Tuesday, December 29, 2009

The Legend of Old Befana for the Epiphany

The Befana comes
by night
with her shoes all
tattered and torn.

She comes dressed in
a Roman way
Long life to
the Befana!

Tomie dePaola fans are sure to have read this book. It's a fun way to celebrate the Epiphany. Children of Italian descent should be familiar with this tale of the grumpy Old Befana who lives alone and cares not for visitors. She takes great pains to sweep her house and bakes wonderful breads, but focuses on those tasks so intensely that when the Three Kings come looking for the Christ Child, she has no time to follow them to the Christmas miracle. Shortly afterwards, she realizes her mistake and decides to go after them, baking breads and sweets for the baby. She can not resist one last big sweep on her modest home and walkway before she heads out into the night, but by then, the Magi are gone and she struggles to find her way. Just as she exhausts herself, the angels appear and with a breath, sweep her up into the air on her search.

La Befana rides through the night on her broom, searching for the Christ Child to this day. She climbs down the chimneys and leaves sweets and books for the good little Italian children, while the naughty little children only find onions, garlic and coal waiting for them. She brings her broom to sweep the homes for all the mothers.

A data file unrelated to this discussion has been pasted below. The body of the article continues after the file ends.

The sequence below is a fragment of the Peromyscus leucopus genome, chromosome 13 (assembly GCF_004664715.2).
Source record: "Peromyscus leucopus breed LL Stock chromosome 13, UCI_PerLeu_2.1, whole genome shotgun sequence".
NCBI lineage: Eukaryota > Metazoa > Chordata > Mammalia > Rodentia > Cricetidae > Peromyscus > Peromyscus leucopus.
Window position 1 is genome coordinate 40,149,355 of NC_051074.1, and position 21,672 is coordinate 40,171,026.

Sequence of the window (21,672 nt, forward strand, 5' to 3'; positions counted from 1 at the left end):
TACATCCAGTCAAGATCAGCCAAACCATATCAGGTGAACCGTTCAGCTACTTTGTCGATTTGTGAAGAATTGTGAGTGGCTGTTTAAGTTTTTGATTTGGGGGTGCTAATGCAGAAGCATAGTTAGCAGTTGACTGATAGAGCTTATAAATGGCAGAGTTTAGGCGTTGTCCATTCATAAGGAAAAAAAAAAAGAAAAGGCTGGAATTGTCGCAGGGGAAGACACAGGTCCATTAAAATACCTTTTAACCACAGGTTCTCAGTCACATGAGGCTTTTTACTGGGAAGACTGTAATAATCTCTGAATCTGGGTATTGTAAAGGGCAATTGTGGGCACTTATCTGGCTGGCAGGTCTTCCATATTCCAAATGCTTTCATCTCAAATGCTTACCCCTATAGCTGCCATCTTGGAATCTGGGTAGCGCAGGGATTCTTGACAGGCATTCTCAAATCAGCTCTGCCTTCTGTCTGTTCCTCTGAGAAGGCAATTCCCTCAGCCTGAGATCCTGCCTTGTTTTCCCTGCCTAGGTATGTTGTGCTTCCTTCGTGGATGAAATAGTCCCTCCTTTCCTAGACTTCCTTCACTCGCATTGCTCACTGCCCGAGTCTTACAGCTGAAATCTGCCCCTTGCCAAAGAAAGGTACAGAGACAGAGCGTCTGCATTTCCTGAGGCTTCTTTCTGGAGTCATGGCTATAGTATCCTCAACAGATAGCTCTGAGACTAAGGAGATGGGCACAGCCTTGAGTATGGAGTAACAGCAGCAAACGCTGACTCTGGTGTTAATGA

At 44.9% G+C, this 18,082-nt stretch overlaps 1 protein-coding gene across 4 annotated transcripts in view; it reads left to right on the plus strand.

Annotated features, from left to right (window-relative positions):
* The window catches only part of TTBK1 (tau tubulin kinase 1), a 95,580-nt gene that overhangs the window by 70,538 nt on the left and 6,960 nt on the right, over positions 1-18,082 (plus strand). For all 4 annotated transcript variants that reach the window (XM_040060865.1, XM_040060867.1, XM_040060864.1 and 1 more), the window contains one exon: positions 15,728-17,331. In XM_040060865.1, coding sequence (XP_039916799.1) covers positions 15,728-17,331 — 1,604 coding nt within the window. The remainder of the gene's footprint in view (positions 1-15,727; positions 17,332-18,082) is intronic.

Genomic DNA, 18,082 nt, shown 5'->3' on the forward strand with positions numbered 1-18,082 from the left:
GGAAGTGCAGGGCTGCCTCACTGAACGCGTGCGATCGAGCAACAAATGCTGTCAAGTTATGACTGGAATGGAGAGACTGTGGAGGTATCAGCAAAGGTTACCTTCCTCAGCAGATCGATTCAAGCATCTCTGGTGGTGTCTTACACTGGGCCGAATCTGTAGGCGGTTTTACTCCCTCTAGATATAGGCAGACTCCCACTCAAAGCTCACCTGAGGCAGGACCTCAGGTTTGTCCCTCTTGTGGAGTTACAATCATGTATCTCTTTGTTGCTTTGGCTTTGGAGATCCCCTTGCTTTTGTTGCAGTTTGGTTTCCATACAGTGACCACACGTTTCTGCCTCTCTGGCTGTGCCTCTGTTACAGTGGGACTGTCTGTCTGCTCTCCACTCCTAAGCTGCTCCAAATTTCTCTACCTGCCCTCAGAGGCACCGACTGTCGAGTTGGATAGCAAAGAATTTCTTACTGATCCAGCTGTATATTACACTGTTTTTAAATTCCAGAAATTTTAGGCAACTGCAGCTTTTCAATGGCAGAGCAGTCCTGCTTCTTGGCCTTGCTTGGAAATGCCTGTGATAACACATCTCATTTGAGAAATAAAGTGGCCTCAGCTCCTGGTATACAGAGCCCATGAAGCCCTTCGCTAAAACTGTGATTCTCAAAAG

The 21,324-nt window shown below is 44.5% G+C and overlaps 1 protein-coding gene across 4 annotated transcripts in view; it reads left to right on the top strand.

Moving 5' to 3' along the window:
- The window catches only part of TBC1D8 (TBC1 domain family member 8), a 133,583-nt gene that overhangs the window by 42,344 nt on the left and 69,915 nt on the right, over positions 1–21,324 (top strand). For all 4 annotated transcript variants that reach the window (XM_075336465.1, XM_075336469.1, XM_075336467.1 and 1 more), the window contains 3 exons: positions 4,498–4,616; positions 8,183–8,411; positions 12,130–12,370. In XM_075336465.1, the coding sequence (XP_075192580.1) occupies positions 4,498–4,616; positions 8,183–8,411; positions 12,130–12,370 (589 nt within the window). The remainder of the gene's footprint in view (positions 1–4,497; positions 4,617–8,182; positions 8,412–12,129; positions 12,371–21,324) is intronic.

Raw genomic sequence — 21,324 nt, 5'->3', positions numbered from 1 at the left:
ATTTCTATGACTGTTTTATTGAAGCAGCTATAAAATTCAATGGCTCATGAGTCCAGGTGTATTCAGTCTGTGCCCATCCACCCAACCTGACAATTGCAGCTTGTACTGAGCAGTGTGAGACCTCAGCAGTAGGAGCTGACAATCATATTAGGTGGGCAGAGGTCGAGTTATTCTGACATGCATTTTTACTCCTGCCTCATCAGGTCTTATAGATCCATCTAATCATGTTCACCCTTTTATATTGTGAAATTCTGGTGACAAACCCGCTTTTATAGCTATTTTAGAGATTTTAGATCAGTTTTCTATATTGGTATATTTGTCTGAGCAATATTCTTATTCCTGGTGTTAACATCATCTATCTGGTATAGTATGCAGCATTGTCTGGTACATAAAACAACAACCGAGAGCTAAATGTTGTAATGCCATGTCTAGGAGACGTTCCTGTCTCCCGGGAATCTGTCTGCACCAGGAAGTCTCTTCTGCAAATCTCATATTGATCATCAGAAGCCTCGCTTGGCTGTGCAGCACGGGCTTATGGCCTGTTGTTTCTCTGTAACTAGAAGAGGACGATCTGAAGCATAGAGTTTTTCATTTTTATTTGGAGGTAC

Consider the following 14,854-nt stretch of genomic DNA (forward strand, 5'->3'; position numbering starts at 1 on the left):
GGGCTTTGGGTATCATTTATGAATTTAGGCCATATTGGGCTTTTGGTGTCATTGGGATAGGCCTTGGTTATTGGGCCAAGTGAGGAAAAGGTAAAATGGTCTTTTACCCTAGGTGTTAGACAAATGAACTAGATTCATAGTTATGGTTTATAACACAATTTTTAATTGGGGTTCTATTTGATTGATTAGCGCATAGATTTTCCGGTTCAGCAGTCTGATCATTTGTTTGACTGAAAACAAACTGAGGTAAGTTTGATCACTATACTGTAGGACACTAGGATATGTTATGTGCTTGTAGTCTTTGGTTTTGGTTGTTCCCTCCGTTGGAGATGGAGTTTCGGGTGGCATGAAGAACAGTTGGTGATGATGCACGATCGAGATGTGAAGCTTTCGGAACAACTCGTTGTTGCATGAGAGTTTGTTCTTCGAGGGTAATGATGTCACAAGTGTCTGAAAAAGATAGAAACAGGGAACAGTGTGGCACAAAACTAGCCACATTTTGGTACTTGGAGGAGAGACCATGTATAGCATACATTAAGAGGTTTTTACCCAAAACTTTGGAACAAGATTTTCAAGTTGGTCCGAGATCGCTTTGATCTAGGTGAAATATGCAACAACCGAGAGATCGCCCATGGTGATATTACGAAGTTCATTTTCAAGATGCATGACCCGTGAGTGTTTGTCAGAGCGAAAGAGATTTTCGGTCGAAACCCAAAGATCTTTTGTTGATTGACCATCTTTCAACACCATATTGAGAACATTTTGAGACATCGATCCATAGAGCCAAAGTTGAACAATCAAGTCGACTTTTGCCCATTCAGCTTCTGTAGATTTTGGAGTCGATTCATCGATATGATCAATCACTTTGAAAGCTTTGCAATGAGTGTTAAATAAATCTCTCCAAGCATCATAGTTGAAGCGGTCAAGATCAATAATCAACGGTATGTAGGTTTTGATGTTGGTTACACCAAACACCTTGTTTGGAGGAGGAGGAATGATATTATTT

You can peruse the first several pages of Tomie dePaola's book here.

Of course, there are many variations of the story of La Befana. But for a wonderful week long festive celebration incorporating this Italian Legend, here is a fun site. There is an Italian coloring book here, along with poems and fun activities to enjoy with your children.

Viva La Befana!


  1. I love Befana! It;s nice to see another waldorf homeschooler celebrating her. LAst year we made Befana dolls to hang outside, and biscotti.

  2. How fun! I would love to get your biscotti recipe, esp since you're a vegan, Jenn! Great idea about making Befana dolls. I emailed a friend of mine from Napoli to see if she has any traditions to share from when she celebrated it as a child in Italy.

  3. I've read about Befana, but I haven't seen this book. How wonderful! Thanks for the ideas.